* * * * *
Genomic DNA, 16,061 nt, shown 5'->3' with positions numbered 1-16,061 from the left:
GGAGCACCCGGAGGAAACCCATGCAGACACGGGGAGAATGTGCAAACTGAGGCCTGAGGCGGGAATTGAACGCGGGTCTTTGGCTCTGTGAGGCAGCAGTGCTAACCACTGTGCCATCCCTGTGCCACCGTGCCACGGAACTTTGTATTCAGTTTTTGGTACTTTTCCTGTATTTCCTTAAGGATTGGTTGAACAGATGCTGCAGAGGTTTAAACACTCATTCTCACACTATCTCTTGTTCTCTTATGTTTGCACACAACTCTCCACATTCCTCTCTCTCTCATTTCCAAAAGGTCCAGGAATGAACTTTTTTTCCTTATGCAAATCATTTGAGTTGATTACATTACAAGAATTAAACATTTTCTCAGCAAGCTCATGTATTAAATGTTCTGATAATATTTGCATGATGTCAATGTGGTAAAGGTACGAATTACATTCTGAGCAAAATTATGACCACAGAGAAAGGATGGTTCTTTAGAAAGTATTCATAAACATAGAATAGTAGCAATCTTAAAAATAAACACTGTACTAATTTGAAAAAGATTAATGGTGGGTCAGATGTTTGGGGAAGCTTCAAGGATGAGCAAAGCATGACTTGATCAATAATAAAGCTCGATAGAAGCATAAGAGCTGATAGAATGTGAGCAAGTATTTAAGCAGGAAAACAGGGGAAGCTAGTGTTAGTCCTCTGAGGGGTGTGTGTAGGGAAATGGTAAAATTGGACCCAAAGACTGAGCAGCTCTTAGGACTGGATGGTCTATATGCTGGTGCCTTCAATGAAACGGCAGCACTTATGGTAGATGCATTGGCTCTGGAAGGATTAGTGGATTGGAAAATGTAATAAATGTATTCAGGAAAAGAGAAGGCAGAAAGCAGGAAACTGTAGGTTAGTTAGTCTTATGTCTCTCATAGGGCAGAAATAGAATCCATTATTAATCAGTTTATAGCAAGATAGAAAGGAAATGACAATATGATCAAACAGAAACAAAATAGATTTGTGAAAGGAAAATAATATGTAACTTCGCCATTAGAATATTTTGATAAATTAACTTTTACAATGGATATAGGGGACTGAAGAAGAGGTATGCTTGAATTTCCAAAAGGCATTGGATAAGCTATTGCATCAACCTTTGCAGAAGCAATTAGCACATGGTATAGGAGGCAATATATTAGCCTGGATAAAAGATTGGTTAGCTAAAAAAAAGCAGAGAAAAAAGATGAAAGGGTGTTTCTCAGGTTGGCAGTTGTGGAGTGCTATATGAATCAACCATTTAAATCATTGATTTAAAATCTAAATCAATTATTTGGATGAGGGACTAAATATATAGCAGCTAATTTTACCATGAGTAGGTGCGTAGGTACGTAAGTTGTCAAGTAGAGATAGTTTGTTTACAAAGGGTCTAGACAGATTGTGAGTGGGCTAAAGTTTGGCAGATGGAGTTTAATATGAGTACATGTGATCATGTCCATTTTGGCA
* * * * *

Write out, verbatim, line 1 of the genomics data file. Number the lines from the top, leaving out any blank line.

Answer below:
Genomic DNA, 16,061 nt, shown 5'->3' with positions numbered 1-16,061 from the left: